The First Family of Aptos

The First Family of Aptos

by John Hibble

The Native people who lived here and gave Aptos its name, lived on the land and were stewards of it. They may have been territorial, but they did not have the concept of land ownership. The first owners of this land would have been the King of Spain and the church. After the Mexican Revolution, the land was taken from the church and given to prominent local families for their service.

In 1833, the first private ownership of land in our community was granted to Rafael Castro, by the Mexican Governor Jose Figueroa, as a reward for his military and political service. The “Aptos Rancho” included 5,500acres stretching from Borregas Gulch near Cabrillo College to Seascape Boulevard and inland over two miles. Rafael’s father was granted Rancho San Andres to the southeast and his sister Martina, was granted Rancho Soquel to the northwest. In 1840, Aptos Rancho was increased to 6,685.91acres by Governor Juan Bautista Alvarado.

Don Jose Rafael de Jesus Castro was born October 15, 1803, at Villa de Branciforte, the town across the river from Mission Santa Cruz. He was the sixth child of 15 born to Jose Joaquin Castro and Maria Antonia Amador Castro. Rafael’s father Joaquin, at the age of five, had traveled with his parents to Alta California with the Anza expedition. Because of the Russian presence in the north, Juan Bautista de Anza brought 30 soldiers and their families from Sinoloa, Mexico in 1775, to help populate California, reinforce Monterey and to establish a mission at San Francisco.

Don Jose Rafael de Jesus Castro

As a young man, Rafael enlisted in the military and served ten years in the Monterey cavalry where he attained the rank of corporal and later, Capitan. During that time, he married Soledad Cota at the Santa Cruz mission in 1823. He was 20 years old and she was 15. Their marriage was a rocky one and they filed for divorce three times, but they never completed the process.

Rafael made the mistake of building his first house on the river near the confluence of Aptos and Valencia Creeks. In 1840, flood waters filled the adobe house and it was abandoned. The next house was a two-story wood-frame house with a porch on all four sides. The top floor was a dance floor and skating rink. There was a piano on each floor. This hacienda was located on the bluff above the creek. It once sat where the rear parking lot is now at 347 Spreckels Drive, and it extended out into Highway One where the northern/western railroad trestle crosses. It was reached by a long driveway off Wharf Road. Later, the abandoned house was known as Leghorn Castle for the flocks of chickens raised there. The house was destroyed by fire in 1920.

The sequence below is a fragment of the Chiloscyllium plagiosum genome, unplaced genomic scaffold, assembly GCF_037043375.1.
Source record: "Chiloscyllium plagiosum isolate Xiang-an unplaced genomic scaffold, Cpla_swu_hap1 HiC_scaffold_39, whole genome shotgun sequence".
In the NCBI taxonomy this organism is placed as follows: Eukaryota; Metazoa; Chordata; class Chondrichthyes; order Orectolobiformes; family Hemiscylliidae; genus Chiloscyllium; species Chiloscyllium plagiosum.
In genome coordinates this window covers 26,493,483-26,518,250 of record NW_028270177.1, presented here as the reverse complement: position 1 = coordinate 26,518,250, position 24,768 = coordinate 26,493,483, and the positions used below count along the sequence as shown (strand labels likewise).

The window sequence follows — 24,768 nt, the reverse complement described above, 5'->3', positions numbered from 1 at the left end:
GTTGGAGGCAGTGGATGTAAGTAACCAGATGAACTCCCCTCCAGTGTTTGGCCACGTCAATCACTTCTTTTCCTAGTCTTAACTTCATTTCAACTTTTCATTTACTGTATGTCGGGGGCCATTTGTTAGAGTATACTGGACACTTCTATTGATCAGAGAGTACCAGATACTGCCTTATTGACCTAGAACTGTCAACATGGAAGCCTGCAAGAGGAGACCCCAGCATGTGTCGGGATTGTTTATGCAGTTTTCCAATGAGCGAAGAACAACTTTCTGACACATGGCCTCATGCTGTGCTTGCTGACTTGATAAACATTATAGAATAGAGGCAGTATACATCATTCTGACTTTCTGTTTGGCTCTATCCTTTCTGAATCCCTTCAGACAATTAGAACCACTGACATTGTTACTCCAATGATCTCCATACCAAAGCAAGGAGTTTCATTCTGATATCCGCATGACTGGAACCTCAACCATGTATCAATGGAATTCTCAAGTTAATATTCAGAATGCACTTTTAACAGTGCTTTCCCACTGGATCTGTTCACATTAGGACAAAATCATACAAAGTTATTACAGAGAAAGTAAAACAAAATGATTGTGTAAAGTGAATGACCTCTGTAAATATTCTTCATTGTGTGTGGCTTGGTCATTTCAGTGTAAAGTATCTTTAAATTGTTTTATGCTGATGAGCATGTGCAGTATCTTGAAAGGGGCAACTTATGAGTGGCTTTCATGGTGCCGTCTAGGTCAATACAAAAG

During the rancho period, a man’s wealth was counted in cattle and the Castros raised large herds for their hides and tallow which were traded to Yankee sailors. Travelers were even allowed to kill cattle for food as long as they left the hide. There were far more cattle than the small population could eat. As a result, the abundance of surplus meat led to an increase in the population of Grizzly Bears who fed on the leftovers.

Rafael held many public offices. Because he could read and write, he became a Juez de Campo, one who kept track of cattle herds and who settled questions of ownership. In 1835 he was Sindico of Branciforte and clerk of the election board. They voted him Alcalde in 1836. When it was determined that Branciforte didn’t have enough people to be an official pueblo, Monterey designated him an auxiliary Alcalde. In 1836 he worked for the Sindico and the following year held that office. In 1842 and 1843 he was the Justice of the Peace and Alcalde again in 1843.